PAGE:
If the reno doesn't help put a thin layer of wax and buff after it has dried a good deal.
     


  10. JezeC

    JezeC Senior member

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    Quote:My new brushes does that also. My older Kiwi brush does a better job than the new ones I've purchased from AE. From my personal experience, If all you want is a shine, I find it best to use a cotton cloth rather than a horse hair brush, which I only occasionaly use to brush away dirt. My horsehair "shine brush" instantly turns my newly shined shoes into matted leather. For me, a cloth is all I really need.
     


  11. tifosi

    tifosi Tire Kicker

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    ^^ I find the same to be true with me. It isn't the brushing that produces the shine, it is the buffing with a cloth after. Now I brush lightly to remove loose dirt, wipe with lightly damp cloth then I buff with a cotton cloth. I get the same results as when I sit there and brush for 15 min. like a mad man.
     


  12. jssdc

    jssdc Senior member

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    What? Are we questioning the Mac Method here? [​IMG]

    In my relatively limited shell collection of just two pairs (and both vintage) I also tend to get the best shine with a cloth and sometimes a bit of paste wax. However, for care after each wear I've found that brushing is more effective than wiping with a cloth for maintaining the shine. Not sure precisely why this is but the shell surface (on the vamp at any rate) seems different after I've walked about all day than when it's been sitting in the closet.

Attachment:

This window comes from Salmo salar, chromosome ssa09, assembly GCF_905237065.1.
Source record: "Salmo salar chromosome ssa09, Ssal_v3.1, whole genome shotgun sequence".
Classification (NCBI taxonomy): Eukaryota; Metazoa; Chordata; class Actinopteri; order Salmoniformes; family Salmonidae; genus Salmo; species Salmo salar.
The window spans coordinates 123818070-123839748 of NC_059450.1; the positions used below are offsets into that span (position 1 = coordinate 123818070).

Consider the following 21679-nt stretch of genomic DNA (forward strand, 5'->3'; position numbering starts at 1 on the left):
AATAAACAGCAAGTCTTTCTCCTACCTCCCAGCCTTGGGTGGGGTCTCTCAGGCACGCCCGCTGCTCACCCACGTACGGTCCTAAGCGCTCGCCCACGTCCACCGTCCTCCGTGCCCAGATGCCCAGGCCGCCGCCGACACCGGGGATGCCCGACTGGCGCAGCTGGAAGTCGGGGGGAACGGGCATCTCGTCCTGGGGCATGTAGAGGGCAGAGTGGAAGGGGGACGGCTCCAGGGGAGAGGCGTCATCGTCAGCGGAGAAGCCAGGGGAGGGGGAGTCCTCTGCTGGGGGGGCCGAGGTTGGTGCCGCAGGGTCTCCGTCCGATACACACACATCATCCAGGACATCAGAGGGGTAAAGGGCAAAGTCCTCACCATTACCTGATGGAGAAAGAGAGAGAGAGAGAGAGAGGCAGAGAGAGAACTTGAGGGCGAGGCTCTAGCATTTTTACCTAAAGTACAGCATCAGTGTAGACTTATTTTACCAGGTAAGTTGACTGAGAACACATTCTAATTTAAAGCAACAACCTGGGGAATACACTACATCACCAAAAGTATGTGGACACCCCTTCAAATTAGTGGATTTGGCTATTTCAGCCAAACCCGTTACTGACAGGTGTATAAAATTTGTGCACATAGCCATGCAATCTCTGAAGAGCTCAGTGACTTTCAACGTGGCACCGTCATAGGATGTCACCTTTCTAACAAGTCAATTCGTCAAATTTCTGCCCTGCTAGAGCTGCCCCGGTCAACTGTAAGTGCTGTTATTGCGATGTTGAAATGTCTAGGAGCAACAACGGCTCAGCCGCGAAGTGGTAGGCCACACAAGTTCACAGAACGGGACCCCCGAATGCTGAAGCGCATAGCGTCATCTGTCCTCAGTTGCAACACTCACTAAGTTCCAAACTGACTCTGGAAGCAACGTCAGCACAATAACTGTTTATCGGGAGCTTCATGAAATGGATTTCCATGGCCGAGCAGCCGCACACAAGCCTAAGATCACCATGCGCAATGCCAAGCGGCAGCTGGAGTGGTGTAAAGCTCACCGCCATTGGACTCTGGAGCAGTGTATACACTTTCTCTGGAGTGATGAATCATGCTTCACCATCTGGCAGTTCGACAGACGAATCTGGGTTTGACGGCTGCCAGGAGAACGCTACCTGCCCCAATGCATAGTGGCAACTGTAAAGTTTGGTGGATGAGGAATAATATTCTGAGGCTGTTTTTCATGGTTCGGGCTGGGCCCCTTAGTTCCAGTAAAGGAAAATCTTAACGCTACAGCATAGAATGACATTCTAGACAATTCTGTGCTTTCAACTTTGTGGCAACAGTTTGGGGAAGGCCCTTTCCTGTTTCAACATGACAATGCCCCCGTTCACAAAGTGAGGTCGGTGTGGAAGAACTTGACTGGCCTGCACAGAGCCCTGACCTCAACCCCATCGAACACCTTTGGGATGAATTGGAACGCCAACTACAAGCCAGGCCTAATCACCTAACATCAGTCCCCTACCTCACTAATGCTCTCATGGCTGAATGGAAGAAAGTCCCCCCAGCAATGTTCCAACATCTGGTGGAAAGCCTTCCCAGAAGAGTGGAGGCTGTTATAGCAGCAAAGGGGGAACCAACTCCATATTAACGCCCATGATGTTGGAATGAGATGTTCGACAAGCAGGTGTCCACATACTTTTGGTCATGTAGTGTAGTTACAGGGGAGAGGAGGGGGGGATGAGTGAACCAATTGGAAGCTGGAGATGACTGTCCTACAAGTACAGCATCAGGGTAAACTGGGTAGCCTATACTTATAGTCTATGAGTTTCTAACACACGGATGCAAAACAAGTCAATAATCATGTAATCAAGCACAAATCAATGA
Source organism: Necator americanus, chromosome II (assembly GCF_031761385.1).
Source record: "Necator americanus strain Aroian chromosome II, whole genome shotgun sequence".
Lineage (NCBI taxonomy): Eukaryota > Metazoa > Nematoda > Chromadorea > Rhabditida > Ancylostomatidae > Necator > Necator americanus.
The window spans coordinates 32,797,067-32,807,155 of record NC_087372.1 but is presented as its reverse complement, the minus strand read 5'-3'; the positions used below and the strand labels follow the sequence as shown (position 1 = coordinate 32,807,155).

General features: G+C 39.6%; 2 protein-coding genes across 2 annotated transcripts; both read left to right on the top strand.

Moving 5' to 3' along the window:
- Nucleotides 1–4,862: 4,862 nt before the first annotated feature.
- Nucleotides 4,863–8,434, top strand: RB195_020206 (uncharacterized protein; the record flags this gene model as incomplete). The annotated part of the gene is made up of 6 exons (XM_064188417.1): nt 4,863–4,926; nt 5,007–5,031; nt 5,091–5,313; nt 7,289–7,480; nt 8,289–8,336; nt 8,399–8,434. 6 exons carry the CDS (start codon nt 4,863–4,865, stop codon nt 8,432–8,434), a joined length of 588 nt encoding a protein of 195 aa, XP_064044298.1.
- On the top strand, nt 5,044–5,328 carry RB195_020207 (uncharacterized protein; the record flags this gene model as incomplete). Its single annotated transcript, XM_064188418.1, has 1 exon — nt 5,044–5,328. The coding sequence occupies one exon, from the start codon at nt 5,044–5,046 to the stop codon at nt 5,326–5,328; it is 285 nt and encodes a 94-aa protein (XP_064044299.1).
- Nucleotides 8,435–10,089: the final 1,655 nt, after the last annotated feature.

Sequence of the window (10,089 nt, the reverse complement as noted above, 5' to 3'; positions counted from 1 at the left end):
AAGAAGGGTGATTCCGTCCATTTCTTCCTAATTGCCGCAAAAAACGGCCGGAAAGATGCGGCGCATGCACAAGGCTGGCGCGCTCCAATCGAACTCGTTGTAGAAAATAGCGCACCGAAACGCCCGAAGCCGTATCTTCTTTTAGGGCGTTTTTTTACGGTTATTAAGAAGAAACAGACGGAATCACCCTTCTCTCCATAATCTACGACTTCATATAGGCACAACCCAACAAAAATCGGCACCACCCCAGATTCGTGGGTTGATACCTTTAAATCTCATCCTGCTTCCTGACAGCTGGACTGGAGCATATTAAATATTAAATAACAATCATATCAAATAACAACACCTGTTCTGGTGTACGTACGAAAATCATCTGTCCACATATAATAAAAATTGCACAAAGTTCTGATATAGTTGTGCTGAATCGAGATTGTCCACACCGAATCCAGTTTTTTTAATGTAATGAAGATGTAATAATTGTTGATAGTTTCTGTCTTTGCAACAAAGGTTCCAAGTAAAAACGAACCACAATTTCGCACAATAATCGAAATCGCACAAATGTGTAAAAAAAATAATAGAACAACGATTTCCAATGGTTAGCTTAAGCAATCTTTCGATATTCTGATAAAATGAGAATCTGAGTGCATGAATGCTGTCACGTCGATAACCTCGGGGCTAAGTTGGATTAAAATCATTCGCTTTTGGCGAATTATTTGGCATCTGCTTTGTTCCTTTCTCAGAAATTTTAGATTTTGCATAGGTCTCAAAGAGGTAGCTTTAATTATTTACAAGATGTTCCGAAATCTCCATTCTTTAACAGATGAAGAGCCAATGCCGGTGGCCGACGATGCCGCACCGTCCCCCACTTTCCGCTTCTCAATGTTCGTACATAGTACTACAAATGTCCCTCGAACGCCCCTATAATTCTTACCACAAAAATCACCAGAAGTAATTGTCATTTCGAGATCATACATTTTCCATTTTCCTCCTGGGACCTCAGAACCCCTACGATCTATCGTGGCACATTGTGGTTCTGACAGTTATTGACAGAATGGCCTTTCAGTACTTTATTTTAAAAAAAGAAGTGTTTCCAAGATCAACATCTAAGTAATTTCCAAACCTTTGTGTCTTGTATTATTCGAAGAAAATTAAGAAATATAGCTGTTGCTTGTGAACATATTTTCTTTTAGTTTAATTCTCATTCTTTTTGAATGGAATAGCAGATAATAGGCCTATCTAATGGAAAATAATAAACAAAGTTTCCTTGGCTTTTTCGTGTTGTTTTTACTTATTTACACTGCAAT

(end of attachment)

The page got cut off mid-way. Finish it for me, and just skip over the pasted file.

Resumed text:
13. tifosi

    tifosi Tire Kicker

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    Usually the flexing and creasing will bring some oils to the surface. Cordovan bloom.
     


  14. patrickBOOTH

    patrickBOOTH Senior member Dubiously Honored

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    This is also my experience. Old well used brushes are softer and produce a "buff" shine rather than just spreading the wax all over the shoe and messing the shine. I have advised friends looking to get brushes to check ebay for used ones, or even garage sales. My 10 year old Kiwi does a better job than any new $50 Saphir one.
    Mac Method is bullshit as stated numerous times... Also, as another poster said new shell will kind of "sweat" some oils, that's normal, but give what I told you a try. Mac Method:
     


  15. PCK1

    PCK1 Senior member

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    I noticed that the bottom part of the sole of a new pair of G&G seams to be separating off the shoe. I have only worn these shoes 2-3 times. Recommendations??

    [​IMG]

    [​IMG]